“Shame on Al Jazeera.  Even when people are dying on the streets of Syria the network cannot help but to inject their own warped views toward Jews and the Holocaust,” said Abraham H. Foxman, ADL National Director and a Holocaust survivor. “This is part of the network’s dangerous obsession with Jews and Israel, and this poll is a blatant attempt to exploit and diminish the Holocaust while having the unintended effect of demeaning all of the people who died in Syria.”


“There is simply no comparison between Assad’s crimes, no matter how horrific they are, and the crimes of Hitler,” Foxman added.


So far, the online poll, posted just days prior to International Holocaust Remembrance Day, has received more than 44,000 votes. More than 95 percent of those voters responded “yes” to the question of whether Assad’s crimes are “worse than the Nazi crimes of Hitler.” Slightly more than 4 percent responded “no,” the ADL said.


The poll will be available on Al Jazeera’s Arabic-language website through January 30, and the network has announced that the results will be broadcast on a popular show called “The Opposite Direction,” which airs live across the Arab World.


Analyzing the poll further on its website, the ADL said, “The premise of the poll is inappropriate because it com­pares the death of more than six mil­lion Jews who were not part of any armed con­flict and were anni­hi­lated for no rea­son other than their faith and cul­ture to the human­i­tar­ian cri­sis and vio­lence in Syria.”


The group points out that commenters who weighed in on the poll on Facebook after “The Opposite Direction” host, Dr. Faisal Al-Qassem, posted a link to it, further justified Hitler’s genocide against the Jews.


“Unlike Bashar, Hitler killed the Jews and not his own peo­ple,” one com­ment reads. Other com­ments state that there is no way to com­pare the two at all because, unlike Bashar, “Hitler was defend­ing his people,” the ADL said.


The ADL said it has previously expressed concern about content featured on Al Jazeera, including the network’s showcasing of anti-Israel ideologues and its promotion of anti-Israel and extremist propaganda.


Al Jazeera first gained prominence after it aired video messages from arch-terrorist Osama Bin Laden following the 9-11 terror attacks on the U.S. that he masterminded. Recently it has drawn attention after launching an unprecedented entry into the U.S. market with Al Jazeera America.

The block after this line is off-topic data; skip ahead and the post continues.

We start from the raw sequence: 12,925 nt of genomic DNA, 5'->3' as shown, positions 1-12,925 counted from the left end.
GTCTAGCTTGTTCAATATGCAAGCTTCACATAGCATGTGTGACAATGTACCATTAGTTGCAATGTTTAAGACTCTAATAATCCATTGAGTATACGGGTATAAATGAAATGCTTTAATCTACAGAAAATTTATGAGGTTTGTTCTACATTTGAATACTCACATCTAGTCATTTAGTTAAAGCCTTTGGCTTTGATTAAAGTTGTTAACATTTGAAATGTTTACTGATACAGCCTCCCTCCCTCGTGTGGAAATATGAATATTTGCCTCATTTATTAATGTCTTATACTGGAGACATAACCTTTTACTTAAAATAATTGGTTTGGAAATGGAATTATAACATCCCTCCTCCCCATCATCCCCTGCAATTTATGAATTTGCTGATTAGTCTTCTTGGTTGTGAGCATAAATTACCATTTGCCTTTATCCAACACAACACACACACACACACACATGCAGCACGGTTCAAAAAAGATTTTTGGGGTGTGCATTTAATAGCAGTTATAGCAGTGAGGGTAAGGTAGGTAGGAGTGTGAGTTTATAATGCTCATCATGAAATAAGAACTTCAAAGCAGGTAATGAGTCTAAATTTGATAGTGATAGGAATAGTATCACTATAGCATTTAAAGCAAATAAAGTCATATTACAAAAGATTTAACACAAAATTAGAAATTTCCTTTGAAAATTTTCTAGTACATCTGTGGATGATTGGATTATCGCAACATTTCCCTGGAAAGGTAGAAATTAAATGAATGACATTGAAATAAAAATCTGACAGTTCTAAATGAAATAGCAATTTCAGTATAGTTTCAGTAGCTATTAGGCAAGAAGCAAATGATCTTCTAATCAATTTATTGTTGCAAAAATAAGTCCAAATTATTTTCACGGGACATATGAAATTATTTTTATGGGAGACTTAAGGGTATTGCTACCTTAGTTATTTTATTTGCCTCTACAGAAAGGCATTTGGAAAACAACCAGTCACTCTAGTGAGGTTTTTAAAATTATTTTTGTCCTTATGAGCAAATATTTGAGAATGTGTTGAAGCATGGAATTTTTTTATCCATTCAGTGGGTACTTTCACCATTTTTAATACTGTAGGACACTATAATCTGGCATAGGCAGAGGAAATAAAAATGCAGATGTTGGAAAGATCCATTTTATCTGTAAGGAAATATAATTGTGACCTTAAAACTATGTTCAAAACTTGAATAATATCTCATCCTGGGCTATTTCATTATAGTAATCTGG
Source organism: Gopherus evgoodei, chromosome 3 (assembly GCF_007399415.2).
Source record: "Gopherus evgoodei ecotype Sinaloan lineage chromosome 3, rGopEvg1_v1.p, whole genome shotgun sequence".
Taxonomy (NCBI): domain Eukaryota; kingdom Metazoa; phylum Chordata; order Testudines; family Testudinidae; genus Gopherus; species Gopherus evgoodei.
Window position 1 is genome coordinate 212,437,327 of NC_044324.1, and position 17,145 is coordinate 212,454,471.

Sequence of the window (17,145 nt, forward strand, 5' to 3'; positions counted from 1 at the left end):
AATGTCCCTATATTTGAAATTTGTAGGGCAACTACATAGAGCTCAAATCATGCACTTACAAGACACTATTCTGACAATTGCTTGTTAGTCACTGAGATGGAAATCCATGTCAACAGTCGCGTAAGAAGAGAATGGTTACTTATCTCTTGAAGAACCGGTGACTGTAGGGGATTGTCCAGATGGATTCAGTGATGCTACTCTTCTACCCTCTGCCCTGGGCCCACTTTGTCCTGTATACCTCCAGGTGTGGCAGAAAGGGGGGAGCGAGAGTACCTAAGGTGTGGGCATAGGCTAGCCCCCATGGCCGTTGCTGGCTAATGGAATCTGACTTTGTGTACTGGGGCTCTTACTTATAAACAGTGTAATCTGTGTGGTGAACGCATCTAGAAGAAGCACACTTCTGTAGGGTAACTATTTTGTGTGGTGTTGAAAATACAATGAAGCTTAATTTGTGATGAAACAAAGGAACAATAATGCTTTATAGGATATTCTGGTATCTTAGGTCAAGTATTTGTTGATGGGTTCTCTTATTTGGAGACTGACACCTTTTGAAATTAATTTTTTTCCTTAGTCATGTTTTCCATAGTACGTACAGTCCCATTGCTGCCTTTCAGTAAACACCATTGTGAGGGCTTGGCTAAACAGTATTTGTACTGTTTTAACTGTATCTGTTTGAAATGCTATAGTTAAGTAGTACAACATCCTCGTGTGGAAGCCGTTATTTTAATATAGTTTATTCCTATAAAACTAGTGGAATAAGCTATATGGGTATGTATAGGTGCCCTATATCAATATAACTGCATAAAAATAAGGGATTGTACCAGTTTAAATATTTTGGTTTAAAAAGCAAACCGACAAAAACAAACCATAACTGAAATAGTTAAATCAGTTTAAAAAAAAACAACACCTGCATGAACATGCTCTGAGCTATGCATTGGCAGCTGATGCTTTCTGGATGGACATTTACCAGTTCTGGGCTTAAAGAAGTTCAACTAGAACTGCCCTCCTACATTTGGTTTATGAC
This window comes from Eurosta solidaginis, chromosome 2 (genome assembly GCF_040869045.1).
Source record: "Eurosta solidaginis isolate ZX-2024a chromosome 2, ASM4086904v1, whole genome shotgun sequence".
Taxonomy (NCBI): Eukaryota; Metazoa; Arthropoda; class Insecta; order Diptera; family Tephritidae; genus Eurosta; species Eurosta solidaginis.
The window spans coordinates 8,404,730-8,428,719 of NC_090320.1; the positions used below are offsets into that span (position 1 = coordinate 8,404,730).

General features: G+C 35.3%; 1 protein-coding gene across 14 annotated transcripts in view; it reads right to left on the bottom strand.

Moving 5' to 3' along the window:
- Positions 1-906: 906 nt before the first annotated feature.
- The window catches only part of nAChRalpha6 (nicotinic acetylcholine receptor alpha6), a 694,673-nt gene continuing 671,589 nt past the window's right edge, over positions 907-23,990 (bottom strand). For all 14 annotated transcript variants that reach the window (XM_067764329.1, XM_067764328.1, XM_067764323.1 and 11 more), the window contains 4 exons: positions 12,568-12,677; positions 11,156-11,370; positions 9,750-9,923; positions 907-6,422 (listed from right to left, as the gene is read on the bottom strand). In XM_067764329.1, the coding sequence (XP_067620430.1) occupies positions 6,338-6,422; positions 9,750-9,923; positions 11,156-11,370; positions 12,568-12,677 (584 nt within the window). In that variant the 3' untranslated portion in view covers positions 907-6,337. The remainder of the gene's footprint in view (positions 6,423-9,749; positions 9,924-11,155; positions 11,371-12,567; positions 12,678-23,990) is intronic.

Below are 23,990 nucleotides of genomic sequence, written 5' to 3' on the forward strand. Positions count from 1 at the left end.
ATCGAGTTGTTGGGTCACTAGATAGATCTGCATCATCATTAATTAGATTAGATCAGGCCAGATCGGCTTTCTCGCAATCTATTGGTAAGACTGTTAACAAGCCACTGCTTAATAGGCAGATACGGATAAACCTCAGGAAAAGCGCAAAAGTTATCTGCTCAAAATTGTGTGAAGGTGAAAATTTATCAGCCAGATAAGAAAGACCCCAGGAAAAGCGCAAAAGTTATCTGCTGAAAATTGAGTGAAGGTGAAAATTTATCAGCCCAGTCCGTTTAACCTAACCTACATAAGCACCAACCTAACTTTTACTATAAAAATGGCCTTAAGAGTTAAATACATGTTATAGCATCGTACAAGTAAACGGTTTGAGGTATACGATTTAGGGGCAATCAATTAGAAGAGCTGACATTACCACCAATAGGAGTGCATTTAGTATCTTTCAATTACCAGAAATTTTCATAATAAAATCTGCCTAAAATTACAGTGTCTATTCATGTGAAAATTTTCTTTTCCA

“Al Jazeera’s decision to create a U.S.-based news channel was based in part on the fact that Americans have already shown a great demand for its news and programs,” said a company statement at the time of its launch.


Critics, however, doubt whether Al Jazeera can gain a foothold in the U.S. market and maintain that the network is just a mouthpiece for its Qatari owners and their agendas.


Posted on on January 22nd, 2014
by Pincas Jawetz (

 The following is by now old hat but we decided to post it anyhow – this because it is still the base for understanding the surrealism of the Syria Geneva II meeting that just started with a Montreux, Switzerland,  introductory.

The best reporting we know is that from Matthew Russell Lee reporting from the UN Security Council door:

We believe that Iran belongs to the meeting – so do the Kurds. But Geneva I deemed that the meeting is basically between the Assad government of Syria and a “UNIFIED” opposition delegation that in reality does not exist. The Syrian National Coalition (SNC), that is headed by Mr. Jarba is a Saudi/Qatari – they are backed only by half of the Turkey based leadership, and do not include the Kurdish held territory at all. That is the Turks’ contribution to the Syrian/Iraqi mess.
Russia – the other P2 that with the US and the UN is in the driver’s seat of these meetings has its own Islamic problem in the Caucasus and in more central parts of Russia along the Volga river – they like to back the Assad regime for their own reasons but want no part of his other backers like Islamic Mullahs of Iran.

To start making sense Iran will have to come clean on its nuclear dealings with the West – so the US will allow them participation at the Syrian table and this is what we mean by making themselves Salon Clean. Without this there is no progress in their relations with the UN and the West on any issue. They may think that  time is in their favor and might try to play as outsiders against everyone at the Geneva table.

Russia on the other hand does not have the luxury of time – this because of the Sochi winter games and surprise – their internal nemesis are training now in Syria and the US might just decide that if the Russians are not supportive of the West’s goals in the Middle East – why play their ski slopes at all? That would be a terrible set-back to ambitious Mr. Putin.